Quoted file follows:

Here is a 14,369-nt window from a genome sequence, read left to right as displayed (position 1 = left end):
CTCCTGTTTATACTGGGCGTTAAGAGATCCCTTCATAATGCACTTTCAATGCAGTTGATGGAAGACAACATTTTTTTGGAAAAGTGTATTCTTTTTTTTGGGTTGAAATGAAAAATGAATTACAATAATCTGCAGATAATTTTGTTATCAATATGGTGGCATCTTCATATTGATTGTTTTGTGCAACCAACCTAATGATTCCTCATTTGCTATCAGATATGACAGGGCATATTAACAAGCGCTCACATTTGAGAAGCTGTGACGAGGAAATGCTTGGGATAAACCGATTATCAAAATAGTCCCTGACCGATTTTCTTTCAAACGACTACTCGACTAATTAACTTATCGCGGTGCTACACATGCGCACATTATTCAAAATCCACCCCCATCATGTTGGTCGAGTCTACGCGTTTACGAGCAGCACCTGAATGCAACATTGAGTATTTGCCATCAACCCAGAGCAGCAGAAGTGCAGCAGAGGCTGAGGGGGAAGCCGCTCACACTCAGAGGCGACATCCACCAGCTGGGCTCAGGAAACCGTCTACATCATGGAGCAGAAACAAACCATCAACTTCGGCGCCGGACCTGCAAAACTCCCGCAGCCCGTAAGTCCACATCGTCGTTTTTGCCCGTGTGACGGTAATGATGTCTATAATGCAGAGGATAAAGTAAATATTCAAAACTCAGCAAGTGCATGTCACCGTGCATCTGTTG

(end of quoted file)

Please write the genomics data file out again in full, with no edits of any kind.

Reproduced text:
Here is a 14,369-nt window from a genome sequence, read left to right as displayed (position 1 = left end):
CTCCTGTTTATACTGGGCGTTAAGAGATCCCTTCATAATGCACTTTCAATGCAGTTGATGGAAGACAACATTTTTTTGGAAAAGTGTATTCTTTTTTTTGGGTTGAAATGAAAAATGAATTACAATAATCTGCAGATAATTTTGTTATCAATATGGTGGCATCTTCATATTGATTGTTTTGTGCAACCAACCTAATGATTCCTCATTTGCTATCAGATATGACAGGGCATATTAACAAGCGCTCACATTTGAGAAGCTGTGACGAGGAAATGCTTGGGATAAACCGATTATCAAAATAGTCCCTGACCGATTTTCTTTCAAACGACTACTCGACTAATTAACTTATCGCGGTGCTACACATGCGCACATTATTCAAAATCCACCCCCATCATGTTGGTCGAGTCTACGCGTTTACGAGCAGCACCTGAATGCAACATTGAGTATTTGCCATCAACCCAGAGCAGCAGAAGTGCAGCAGAGGCTGAGGGGGAAGCCGCTCACACTCAGAGGCGACATCCACCAGCTGGGCTCAGGAAACCGTCTACATCATGGAGCAGAAACAAACCATCAACTTCGGCGCCGGACCTGCAAAACTCCCGCAGCCCGTAAGTCCACATCGTCGTTTTTGCCCGTGTGACGGTAATGATGTCTATAATGCAGAGGATAAAGTAAATATTCAAAACTCAGCAAGTGCATGTCACCGTGCATCTGTTG